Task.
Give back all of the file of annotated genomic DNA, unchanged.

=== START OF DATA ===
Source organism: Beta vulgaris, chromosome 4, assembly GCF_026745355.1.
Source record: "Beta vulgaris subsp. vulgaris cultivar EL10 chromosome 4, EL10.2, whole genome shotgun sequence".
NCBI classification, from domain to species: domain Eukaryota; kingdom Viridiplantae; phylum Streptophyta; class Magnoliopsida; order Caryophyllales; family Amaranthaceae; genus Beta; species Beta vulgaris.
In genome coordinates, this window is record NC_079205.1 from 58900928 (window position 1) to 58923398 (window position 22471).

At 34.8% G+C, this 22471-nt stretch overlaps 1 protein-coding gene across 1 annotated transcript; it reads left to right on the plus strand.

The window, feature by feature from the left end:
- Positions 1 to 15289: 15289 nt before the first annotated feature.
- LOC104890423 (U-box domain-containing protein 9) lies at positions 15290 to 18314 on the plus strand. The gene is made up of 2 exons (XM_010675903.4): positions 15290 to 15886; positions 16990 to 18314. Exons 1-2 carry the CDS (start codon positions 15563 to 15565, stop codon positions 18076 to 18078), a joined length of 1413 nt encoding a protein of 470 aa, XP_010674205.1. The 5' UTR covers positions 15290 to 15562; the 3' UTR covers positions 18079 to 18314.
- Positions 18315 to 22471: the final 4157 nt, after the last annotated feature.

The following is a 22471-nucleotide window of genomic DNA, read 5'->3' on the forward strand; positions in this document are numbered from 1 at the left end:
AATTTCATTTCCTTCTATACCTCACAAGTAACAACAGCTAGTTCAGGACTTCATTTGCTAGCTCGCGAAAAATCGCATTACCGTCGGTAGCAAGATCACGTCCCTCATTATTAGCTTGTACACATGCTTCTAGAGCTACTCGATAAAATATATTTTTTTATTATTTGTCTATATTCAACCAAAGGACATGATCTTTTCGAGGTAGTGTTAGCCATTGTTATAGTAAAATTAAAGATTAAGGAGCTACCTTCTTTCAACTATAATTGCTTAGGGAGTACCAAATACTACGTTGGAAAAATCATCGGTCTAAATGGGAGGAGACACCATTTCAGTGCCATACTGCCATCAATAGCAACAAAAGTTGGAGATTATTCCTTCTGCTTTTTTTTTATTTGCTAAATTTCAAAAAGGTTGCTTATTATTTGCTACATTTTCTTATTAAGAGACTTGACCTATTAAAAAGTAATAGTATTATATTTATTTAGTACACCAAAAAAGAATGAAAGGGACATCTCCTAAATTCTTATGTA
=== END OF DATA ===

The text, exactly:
Source organism: Beta vulgaris, chromosome 4, assembly GCF_026745355.1.
Source record: "Beta vulgaris subsp. vulgaris cultivar EL10 chromosome 4, EL10.2, whole genome shotgun sequence".
NCBI classification, from domain to species: domain Eukaryota; kingdom Viridiplantae; phylum Streptophyta; class Magnoliopsida; order Caryophyllales; family Amaranthaceae; genus Beta; species Beta vulgaris.
In genome coordinates, this window is record NC_079205.1 from 58900928 (window position 1) to 58923398 (window position 22471).

At 34.8% G+C, this 22471-nt stretch overlaps 1 protein-coding gene across 1 annotated transcript; it reads left to right on the plus strand.

The window, feature by feature from the left end:
- Positions 1 to 15289: 15289 nt before the first annotated feature.
- LOC104890423 (U-box domain-containing protein 9) lies at positions 15290 to 18314 on the plus strand. The gene is made up of 2 exons (XM_010675903.4): positions 15290 to 15886; positions 16990 to 18314. Exons 1-2 carry the CDS (start codon positions 15563 to 15565, stop codon positions 18076 to 18078), a joined length of 1413 nt encoding a protein of 470 aa, XP_010674205.1. The 5' UTR covers positions 15290 to 15562; the 3' UTR covers positions 18079 to 18314.
- Positions 18315 to 22471: the final 4157 nt, after the last annotated feature.

The following is a 22471-nucleotide window of genomic DNA, read 5'->3' on the forward strand; positions in this document are numbered from 1 at the left end:
AATTTCATTTCCTTCTATACCTCACAAGTAACAACAGCTAGTTCAGGACTTCATTTGCTAGCTCGCGAAAAATCGCATTACCGTCGGTAGCAAGATCACGTCCCTCATTATTAGCTTGTACACATGCTTCTAGAGCTACTCGATAAAATATATTTTTTTATTATTTGTCTATATTCAACCAAAGGACATGATCTTTTCGAGGTAGTGTTAGCCATTGTTATAGTAAAATTAAAGATTAAGGAGCTACCTTCTTTCAACTATAATTGCTTAGGGAGTACCAAATACTACGTTGGAAAAATCATCGGTCTAAATGGGAGGAGACACCATTTCAGTGCCATACTGCCATCAATAGCAACAAAAGTTGGAGATTATTCCTTCTGCTTTTTTTTTATTTGCTAAATTTCAAAAAGGTTGCTTATTATTTGCTACATTTTCTTATTAAGAGACTTGACCTATTAAAAAGTAATAGTATTATATTTATTTAGTACACCAAAAAAGAATGAAAGGGACATCTCCTAAATTCTTATGTA